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Commentary: What happened in Lansing

We can say this much about what happened with the right to work bills yesterday. This wasn’t a case of all deliberate speed.

Instead, it was a matter of ramming right to work through both houses of the legislature within a matter of hours.

When we ate breakfast, nobody was sure whether Governor Snyder would support right to work. By lunch time, he had come out for it, and before I ate a late dinner, both houses had passed bills blowing apart the labor-management dynamic as we know it.

Legally, these bills can’t finally become law until the middle of next week. They won’t take effect until April Fool’s Day. But barring divine intervention, nothing is going to stop Michigan from taking the once unimaginable step of outlawing the union shop. The lawmakers opposed to unions put a lot of thought into planning just how they would do this. They clearly thought it was essential to do this now, during the lame duck session.

The Democrats will be stronger in the lower house by five seats next month, and a few Republicans bucked their party yesterday to vote against right to work. Had five votes switched, right to work would have failed in the House.  But it passed -- and Republicans are also shrewdly sticking some appropriations money in the bill to prevent citizens from collecting signatures to try to repeal this law.

Obviously, those running the legislature aren’t interested in democracy. They’re interested in crushing unions, and doing everything they can to make sure they don’t rise again.

What the real effect of right to work will be isn’t clear. However, various studies have shown that there is no clear evidence that right to work states attract more jobs, though there is considerable evidence that workers make less, on average, in such states.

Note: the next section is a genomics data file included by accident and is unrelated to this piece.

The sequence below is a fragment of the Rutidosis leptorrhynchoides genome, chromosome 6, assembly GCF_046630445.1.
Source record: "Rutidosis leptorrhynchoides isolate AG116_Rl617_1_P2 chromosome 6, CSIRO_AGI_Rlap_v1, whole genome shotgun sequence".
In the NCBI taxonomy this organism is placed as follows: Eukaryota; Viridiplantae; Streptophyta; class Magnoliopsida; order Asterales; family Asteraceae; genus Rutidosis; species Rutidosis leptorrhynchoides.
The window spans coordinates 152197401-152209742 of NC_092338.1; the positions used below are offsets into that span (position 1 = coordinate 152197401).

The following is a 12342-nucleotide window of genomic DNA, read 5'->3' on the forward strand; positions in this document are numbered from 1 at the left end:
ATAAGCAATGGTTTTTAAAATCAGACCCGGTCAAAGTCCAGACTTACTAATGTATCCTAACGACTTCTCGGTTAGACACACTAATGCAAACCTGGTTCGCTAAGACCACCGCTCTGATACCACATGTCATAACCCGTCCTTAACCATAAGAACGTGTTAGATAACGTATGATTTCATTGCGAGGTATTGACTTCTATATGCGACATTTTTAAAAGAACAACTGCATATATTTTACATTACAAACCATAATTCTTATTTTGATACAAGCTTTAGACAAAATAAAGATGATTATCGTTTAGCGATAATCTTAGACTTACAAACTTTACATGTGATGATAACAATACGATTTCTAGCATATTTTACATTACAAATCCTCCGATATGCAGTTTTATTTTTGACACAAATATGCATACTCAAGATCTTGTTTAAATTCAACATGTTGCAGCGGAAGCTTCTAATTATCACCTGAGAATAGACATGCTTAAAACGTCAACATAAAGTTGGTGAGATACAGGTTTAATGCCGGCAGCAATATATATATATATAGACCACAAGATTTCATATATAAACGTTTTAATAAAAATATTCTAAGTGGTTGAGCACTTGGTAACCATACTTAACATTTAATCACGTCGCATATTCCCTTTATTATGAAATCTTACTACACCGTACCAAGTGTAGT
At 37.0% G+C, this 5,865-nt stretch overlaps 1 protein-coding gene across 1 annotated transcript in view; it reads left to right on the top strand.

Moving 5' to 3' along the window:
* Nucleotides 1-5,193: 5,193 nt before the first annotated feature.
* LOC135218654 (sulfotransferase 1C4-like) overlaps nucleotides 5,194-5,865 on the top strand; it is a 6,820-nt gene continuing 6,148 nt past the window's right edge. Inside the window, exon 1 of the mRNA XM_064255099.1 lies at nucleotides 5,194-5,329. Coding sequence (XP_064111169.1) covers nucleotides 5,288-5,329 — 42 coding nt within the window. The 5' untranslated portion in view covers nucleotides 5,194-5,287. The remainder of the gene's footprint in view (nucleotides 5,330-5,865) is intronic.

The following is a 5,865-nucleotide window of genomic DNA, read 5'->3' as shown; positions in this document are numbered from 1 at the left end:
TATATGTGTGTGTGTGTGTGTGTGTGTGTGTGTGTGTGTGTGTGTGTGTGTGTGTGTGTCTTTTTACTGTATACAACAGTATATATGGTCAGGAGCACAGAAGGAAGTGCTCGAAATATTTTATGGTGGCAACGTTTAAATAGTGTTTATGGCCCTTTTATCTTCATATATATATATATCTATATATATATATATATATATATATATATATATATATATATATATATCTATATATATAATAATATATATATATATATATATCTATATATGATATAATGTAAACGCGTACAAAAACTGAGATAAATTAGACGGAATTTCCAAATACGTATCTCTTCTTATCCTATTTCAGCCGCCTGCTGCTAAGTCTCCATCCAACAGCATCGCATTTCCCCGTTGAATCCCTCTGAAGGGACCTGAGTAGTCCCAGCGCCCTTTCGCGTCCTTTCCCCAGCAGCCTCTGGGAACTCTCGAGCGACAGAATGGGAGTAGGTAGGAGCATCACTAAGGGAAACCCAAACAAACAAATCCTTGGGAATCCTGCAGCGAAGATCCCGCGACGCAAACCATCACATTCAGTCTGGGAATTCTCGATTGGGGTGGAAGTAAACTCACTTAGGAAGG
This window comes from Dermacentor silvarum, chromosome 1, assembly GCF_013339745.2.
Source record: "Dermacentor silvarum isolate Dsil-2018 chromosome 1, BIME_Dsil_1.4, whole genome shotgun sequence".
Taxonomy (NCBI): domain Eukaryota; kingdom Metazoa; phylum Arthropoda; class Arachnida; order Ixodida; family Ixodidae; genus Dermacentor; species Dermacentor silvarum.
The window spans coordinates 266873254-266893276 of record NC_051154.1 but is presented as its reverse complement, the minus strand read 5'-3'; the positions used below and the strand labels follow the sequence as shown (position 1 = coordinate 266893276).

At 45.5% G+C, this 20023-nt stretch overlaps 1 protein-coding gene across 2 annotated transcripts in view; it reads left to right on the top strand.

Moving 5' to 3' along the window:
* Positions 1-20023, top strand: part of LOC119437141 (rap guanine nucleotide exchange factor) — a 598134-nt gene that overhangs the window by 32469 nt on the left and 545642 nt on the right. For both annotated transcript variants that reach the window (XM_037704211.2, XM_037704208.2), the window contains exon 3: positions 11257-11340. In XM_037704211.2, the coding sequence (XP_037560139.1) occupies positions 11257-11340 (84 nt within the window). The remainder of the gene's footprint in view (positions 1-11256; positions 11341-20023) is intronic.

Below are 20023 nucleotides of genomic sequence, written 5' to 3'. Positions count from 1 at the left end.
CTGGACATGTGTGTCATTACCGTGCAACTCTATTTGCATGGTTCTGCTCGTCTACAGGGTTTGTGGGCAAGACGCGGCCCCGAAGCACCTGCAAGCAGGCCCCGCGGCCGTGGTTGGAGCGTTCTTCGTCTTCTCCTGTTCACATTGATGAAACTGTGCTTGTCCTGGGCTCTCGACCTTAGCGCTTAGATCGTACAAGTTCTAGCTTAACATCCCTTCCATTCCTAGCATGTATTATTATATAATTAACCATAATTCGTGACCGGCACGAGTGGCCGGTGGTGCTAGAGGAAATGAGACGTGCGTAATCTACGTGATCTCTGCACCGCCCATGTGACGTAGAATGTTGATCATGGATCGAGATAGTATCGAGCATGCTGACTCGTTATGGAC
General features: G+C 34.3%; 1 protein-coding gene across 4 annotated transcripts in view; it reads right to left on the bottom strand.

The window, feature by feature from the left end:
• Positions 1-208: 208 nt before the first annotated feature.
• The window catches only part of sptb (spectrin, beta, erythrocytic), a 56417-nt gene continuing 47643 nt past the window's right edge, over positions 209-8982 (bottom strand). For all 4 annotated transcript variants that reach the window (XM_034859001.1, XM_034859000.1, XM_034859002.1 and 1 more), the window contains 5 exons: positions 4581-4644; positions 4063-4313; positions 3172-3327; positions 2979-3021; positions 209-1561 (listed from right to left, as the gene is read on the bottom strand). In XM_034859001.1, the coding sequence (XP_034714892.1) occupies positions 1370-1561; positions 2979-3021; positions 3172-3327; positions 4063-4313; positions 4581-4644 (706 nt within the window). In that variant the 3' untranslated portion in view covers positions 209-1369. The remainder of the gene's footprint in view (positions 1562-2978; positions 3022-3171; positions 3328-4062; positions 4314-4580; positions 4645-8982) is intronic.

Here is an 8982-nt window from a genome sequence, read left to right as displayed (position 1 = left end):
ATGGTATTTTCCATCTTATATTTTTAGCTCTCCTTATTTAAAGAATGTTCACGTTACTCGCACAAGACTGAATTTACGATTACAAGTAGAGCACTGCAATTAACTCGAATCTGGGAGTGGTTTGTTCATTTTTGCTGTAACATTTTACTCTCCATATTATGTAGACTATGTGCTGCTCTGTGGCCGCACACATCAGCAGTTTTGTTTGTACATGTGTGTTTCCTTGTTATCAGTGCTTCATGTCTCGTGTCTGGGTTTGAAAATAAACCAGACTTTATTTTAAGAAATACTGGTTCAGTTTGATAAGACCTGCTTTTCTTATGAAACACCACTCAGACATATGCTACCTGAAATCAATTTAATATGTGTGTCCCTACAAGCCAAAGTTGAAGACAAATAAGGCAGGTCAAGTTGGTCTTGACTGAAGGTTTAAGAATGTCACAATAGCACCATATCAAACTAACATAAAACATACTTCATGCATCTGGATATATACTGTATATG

What is unmistakably clear is that unions have been steadily losing clout for decades, in the private sector, anyway. One study found that last year barely 12 percent of Michigan workers in the private sector were covered by labor union contracts. However, 55 percent of government workers and teachers are.

According to sources close to Governor Snyder, the continuing determination of unions in Detroit to block essential reforms helped cause him to dramatically change his position on right to work.

What’s also clear is that, whatever your politics, the unions did a lot to hurt themselves -- and that

Democratic State Chair Mark Brewer shares heavily in the blame. The unions angered the governor and emptied their treasuries in a suicidal attempt to put collective bargaining in the state constitution.

Brewer and the Democrats also spent nearly a million dollars in a futile attempt to defeat Speaker of the House Jase Bolger. Had the unions and the Democrats instead spent that money in a shrewdly targeted attempt to take back the state house of representatives, the political situation might be very different today.

But they didn’t. We’re now in uncharted political and economic waters, and we just don’t know what things will look like in five years. We do know this, in the words of the ancient Chinese curse.

We are living in very interesting times. 

Jack Lessenberry is Michigan Radio’s political analyst. Views expressed in the essays by Lessenberry are his own and do not necessarily reflect those of Michigan Radio, its management or the station licensee, The University of Michigan.

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